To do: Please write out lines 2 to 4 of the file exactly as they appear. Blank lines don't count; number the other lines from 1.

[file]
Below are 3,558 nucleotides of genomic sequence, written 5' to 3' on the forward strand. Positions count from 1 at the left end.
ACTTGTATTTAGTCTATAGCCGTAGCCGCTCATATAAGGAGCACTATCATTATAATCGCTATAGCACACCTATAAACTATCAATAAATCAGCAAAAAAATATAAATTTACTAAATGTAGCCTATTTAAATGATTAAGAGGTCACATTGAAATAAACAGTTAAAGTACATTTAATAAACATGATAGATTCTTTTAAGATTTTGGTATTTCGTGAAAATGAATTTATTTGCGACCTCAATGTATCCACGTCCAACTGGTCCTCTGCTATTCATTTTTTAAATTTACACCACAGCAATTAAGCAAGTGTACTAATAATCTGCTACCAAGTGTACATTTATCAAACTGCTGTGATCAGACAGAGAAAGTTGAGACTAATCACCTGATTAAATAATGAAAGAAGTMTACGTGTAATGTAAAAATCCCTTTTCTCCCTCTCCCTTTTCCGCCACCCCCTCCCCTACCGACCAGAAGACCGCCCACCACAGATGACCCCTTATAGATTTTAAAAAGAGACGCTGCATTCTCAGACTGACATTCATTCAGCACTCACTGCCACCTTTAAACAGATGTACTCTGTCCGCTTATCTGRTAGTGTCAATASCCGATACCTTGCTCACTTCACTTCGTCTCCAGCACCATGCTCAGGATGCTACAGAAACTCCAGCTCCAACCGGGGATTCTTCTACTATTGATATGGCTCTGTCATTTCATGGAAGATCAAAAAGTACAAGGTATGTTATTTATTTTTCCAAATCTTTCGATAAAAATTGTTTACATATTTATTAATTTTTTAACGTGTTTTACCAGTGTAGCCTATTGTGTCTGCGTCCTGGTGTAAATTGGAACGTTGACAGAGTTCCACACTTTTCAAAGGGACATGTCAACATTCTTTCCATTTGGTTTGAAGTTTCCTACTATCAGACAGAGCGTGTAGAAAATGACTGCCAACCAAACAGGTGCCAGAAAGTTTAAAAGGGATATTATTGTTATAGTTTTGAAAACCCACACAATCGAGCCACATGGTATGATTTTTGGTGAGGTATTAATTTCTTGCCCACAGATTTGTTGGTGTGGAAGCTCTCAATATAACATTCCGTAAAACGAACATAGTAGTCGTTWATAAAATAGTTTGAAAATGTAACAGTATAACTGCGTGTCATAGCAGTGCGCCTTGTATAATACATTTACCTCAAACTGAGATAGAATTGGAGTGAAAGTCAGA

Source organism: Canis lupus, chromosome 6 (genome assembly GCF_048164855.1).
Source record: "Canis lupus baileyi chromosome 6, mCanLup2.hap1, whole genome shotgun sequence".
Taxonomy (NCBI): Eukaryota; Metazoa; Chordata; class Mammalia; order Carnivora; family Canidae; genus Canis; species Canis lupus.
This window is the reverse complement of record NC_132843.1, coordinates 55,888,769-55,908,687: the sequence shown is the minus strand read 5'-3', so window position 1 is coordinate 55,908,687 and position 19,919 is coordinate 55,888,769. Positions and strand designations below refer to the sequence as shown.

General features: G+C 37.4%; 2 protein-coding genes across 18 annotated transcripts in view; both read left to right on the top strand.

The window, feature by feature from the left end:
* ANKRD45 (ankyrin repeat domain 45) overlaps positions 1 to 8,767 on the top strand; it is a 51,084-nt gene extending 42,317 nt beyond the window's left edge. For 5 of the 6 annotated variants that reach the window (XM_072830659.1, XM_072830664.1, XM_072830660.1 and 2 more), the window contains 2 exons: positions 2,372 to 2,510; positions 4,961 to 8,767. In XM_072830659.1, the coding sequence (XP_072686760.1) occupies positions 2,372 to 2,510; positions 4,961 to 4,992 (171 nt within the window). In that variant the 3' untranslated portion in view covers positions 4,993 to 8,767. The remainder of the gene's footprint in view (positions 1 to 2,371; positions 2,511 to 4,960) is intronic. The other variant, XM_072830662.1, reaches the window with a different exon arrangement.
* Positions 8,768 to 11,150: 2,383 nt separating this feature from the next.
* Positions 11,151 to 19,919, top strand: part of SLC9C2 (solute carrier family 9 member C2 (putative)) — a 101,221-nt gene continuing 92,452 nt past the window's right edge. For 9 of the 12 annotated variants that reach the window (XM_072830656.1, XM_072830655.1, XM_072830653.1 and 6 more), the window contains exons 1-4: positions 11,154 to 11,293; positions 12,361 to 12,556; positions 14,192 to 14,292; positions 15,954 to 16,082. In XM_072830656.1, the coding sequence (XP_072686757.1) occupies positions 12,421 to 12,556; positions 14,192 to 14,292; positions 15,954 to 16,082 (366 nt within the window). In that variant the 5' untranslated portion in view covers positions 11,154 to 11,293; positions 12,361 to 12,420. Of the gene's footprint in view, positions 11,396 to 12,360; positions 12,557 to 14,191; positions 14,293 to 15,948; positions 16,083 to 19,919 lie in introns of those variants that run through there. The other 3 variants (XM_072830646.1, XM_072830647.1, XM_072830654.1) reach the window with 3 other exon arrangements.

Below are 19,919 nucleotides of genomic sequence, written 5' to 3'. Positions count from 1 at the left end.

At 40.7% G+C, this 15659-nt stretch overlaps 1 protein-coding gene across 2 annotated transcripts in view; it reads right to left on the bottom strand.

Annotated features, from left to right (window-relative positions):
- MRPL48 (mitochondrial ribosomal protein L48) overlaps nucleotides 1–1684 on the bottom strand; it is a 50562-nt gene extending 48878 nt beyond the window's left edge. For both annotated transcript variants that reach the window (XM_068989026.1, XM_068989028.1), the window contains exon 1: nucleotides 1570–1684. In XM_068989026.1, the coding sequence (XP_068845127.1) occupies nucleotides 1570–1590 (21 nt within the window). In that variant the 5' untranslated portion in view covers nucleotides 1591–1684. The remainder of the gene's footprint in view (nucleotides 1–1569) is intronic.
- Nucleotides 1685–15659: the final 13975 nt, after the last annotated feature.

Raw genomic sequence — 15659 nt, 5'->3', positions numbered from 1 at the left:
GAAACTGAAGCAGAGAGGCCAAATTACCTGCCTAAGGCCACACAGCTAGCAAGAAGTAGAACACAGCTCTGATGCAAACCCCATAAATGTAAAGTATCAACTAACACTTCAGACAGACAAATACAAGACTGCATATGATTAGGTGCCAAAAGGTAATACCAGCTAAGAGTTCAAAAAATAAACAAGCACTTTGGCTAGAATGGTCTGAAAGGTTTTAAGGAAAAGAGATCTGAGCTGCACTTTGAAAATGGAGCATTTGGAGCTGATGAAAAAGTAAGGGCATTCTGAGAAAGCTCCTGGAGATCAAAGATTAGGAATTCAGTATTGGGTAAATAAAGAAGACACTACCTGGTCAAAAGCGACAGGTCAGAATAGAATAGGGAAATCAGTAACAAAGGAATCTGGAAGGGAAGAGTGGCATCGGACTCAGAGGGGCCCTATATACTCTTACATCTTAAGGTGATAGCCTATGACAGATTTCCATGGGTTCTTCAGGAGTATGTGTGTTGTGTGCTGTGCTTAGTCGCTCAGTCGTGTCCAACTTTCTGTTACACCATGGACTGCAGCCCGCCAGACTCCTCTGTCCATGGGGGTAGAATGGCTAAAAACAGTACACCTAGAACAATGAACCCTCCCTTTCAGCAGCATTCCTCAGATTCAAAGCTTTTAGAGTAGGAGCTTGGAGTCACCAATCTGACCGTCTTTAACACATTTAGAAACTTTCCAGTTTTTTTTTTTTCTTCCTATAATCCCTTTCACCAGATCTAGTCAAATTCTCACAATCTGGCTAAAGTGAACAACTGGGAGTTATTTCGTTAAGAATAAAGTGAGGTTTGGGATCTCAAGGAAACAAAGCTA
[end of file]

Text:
ACTTGTATTTAGTCTATAGCCGTAGCCGCTCATATAAGGAGCACTATCATTATAATCGCTATAGCACACCTATAAACTATCAATAAATCAGCAAAAAAATATAAATTTACTAAATGTAGCCTATTTAAATGATTAAGAGGTCACATTGAAATAAACAGTTAAAGTACATTTAATAAACATGATAGATTCTTTTAAGATTTTGGTATTTCGTGAAAATGAATTTATTTGCGACCTCAATGTATCCACGTCCAACTGGTCCTCTGCTATTCATTTTTTAAATTTACACCACAGCAATTAAGCAAGTGTACTAATAATCTGCTACCAAGTGTACATTTATCAAACTGCTGTGATCAGACAGAGAAAGTTGAGACTAATCACCTGATTAAATAATGAAAGAAGTMTACGTGTAATGTAAAAATCCCTTTTCTCCCTCTCCCTTTTCCGCCACCCCCTCCCCTACCGACCAGAAGACCGCCCACCACAGATGACCCCTTATAGATTTTAAAAAGAGACGCTGCATTCTCAGACTGACATTCATTCAGCACTCACTGCCACCTTTAAACAGATGTACTCTGTCCGCTTATCTGRTAGTGTCAATASCCGATACCTTGCTCACTTCACTTCGTCTCCAGCACCATGCTCAGGATGCTACAGAAACTCCAGCTCCAACCGGGGATTCTTCTACTATTGATATGGCTCTGTCATTTCATGGAAGATCAAAAAGTACAAGGTATGTTATTTATTTTTCCAAATCTTTCGATAAAAATTGTTTACATATTTATTAATTTTTTAACGTGTTTTACCAGTGTAGCCTATTGTGTCTGCGTCCTGGTGTAAATTGGAACGTTGACAGAGTTCCACACTTTTCAAAGGGACATGTCAACATTCTTTCCATTTGGTTTGAAGTTTCCTACTATCAGACAGAGCGTGTAGAAAATGACTGCCAACCAAACAGGTGCCAGAAAGTTTAAAAGGGATATTATTGTTATAGTTTTGAAAACCCACACAATCGAGCCACATGGTATGATTTTTGGTGAGGTATTAATTTCTTGCCCACAGATTTGTTGGTGTGGAAGCTCTCAATATAACATTCCGTAAAACGAACATAGTAGTCGTTWATAAAATAGTTTGAAAATGTAACAGTATAACTGCGTGTCATAGCAGTGCGCCTTGTATAATACATTTACCTCAAACTGAGATAGAATTGGAGTGAAAGTCAGA

Source organism: Canis lupus, chromosome 6 (genome assembly GCF_048164855.1).
Source record: "Canis lupus baileyi chromosome 6, mCanLup2.hap1, whole genome shotgun sequence".